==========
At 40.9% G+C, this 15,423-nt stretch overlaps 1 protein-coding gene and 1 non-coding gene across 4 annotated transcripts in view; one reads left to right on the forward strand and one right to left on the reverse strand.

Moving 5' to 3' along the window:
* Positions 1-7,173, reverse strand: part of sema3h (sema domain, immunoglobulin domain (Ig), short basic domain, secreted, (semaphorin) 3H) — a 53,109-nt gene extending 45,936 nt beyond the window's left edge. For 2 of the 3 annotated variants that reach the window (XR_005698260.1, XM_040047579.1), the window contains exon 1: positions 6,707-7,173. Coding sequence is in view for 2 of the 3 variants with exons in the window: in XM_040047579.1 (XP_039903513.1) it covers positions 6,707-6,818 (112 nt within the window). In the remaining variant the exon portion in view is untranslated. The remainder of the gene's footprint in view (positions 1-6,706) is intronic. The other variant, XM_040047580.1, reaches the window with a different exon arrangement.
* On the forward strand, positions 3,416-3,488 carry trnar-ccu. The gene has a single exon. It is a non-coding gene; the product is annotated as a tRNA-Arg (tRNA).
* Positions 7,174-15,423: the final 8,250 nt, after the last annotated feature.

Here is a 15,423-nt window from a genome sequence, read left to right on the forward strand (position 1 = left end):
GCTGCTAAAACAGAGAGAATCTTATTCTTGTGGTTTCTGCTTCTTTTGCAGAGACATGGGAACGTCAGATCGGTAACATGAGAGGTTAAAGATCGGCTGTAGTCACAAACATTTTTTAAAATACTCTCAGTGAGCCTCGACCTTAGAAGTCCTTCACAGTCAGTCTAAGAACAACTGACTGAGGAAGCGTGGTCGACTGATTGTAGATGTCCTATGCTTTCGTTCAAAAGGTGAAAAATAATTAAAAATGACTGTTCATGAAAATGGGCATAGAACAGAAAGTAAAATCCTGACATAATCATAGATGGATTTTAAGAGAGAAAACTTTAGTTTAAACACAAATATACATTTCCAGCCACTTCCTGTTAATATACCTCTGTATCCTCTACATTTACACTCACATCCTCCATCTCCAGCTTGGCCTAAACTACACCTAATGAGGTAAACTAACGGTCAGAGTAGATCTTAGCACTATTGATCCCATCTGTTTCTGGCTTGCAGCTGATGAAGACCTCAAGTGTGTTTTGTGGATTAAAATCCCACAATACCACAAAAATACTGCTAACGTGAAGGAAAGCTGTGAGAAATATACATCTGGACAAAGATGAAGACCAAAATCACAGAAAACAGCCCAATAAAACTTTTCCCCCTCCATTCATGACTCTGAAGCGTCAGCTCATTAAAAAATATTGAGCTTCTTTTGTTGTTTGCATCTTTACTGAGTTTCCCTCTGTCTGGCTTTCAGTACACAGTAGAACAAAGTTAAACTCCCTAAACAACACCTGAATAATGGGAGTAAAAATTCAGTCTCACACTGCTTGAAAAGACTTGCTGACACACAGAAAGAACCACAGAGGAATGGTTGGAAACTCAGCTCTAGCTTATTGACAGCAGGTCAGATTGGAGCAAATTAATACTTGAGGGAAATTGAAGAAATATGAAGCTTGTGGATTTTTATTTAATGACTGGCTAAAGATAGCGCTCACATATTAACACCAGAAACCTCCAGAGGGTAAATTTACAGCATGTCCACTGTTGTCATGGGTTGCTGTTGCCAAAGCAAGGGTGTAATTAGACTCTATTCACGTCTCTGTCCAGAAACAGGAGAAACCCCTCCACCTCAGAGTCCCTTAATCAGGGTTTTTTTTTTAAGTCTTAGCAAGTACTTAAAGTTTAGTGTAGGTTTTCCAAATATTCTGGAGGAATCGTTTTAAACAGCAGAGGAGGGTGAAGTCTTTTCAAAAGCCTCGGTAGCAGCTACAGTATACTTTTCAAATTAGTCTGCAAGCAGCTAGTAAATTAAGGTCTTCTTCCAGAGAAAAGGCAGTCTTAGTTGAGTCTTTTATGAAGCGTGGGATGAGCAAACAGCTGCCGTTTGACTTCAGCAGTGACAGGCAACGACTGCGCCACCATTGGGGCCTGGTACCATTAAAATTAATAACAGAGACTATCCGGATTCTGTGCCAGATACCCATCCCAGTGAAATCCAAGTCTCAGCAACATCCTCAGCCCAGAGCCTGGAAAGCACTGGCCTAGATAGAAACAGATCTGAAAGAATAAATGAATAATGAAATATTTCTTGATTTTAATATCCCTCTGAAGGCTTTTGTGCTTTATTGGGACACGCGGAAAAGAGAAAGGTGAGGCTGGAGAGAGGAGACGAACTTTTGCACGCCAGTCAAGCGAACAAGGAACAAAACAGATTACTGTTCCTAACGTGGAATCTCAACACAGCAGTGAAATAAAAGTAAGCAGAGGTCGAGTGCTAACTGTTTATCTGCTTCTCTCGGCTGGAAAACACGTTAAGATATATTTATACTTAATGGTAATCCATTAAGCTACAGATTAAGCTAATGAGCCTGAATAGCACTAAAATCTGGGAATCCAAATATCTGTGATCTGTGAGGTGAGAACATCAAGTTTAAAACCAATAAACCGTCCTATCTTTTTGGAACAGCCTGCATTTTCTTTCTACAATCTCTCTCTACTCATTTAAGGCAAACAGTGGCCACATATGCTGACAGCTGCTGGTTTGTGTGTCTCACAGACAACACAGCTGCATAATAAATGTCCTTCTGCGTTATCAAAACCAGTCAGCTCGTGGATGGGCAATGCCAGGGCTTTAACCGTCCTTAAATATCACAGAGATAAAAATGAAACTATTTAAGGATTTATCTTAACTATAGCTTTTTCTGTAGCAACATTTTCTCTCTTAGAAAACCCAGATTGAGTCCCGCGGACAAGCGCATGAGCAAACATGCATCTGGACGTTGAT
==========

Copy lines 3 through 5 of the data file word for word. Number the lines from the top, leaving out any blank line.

* Positions 1-7,173, reverse strand: part of sema3h (sema domain, immunoglobulin domain (Ig), short basic domain, secreted, (semaphorin) 3H) — a 53,109-nt gene extending 45,936 nt beyond the window's left edge. For 2 of the 3 annotated variants that reach the window (XR_005698260.1, XM_040047579.1), the window contains exon 1: positions 6,707-7,173. Coding sequence is in view for 2 of the 3 variants with exons in the window: in XM_040047579.1 (XP_039903513.1) it covers positions 6,707-6,818 (112 nt within the window). In the remaining variant the exon portion in view is untranslated. The remainder of the gene's footprint in view (positions 1-6,706) is intronic. The other variant, XM_040047580.1, reaches the window with a different exon arrangement.
* On the forward strand, positions 3,416-3,488 carry trnar-ccu. The gene has a single exon. It is a non-coding gene; the product is annotated as a tRNA-Arg (tRNA).
* Positions 7,174-15,423: the final 8,250 nt, after the last annotated feature.